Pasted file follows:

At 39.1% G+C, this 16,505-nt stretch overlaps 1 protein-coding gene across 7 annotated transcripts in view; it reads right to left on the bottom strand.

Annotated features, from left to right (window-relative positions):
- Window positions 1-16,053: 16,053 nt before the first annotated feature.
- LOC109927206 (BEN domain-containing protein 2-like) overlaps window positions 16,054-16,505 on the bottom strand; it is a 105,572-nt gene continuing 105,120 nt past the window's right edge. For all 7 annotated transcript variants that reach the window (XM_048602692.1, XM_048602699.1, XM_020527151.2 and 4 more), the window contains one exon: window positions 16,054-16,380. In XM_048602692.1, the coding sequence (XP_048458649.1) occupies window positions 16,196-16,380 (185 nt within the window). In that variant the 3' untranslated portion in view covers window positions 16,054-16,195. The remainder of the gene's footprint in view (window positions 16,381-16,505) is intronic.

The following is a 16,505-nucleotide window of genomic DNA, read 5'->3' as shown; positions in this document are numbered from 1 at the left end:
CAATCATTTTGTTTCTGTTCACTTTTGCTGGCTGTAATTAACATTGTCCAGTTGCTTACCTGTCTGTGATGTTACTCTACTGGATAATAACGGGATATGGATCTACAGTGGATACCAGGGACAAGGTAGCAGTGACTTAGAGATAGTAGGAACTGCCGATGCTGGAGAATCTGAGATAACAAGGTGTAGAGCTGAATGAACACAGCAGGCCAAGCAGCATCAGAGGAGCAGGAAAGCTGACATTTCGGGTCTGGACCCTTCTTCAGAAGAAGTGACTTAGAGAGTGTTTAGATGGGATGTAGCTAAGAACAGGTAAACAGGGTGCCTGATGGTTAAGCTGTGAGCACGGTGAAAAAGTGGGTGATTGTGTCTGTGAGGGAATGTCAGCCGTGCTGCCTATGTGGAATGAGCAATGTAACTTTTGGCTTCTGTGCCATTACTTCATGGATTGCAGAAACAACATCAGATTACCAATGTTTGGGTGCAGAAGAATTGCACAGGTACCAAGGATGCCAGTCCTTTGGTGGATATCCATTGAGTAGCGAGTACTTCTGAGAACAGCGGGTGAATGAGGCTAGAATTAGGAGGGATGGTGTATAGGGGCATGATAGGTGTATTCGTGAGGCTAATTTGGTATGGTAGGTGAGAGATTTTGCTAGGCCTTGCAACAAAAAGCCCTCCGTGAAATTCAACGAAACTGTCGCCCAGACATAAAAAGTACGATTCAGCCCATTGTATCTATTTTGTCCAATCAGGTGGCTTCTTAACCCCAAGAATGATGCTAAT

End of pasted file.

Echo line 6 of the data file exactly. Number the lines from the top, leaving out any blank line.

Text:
CAATCATTTTGTTTCTGTTCACTTTTGCTGGCTGTAATTAACATTGTCCAGTTGCTTACCTGTCTGTGATGTTACTCTACTGGATAATAACGGGATATGGATCTACAGTGGATACCAGGGACAAGGTAGCAGTGACTTAGAGATAGTAGGAACTGCCGATGCTGGAGAATCTGAGATAACAAGGTGTAGAGCTGAATGAACACAGCAGGCCAAGCAGCATCAGAGGAGCAGGAAAGCTGACATTTCGGGTCTGGACCCTTCTTCAGAAGAAGTGACTTAGAGAGTGTTTAGATGGGATGTAGCTAAGAACAGGTAAACAGGGTGCCTGATGGTTAAGCTGTGAGCACGGTGAAAAAGTGGGTGATTGTGTCTGTGAGGGAATGTCAGCCGTGCTGCCTATGTGGAATGAGCAATGTAACTTTTGGCTTCTGTGCCATTACTTCATGGATTGCAGAAACAACATCAGATTACCAATGTTTGGGTGCAGAAGAATTGCACAGGTACCAAGGATGCCAGTCCTTTGGTGGATATCCATTGAGTAGCGAGTACTTCTGAGAACAGCGGGTGAATGAGGCTAGAATTAGGAGGGATGGTGTATAGGGGCATGATAGGTGTATTCGTGAGGCTAATTTGGTATGGTAGGTGAGAGATTTTGCTAGGCCTTGCAACAAAAAGCCCTCCGTGAAATTCAACGAAACTGTCGCCCAGACATAAAAAGTACGATTCAGCCCATTGTATCTATTTTGTCCAATCAGGTGGCTTCTTAACCCCAAGAATGATGCTAAT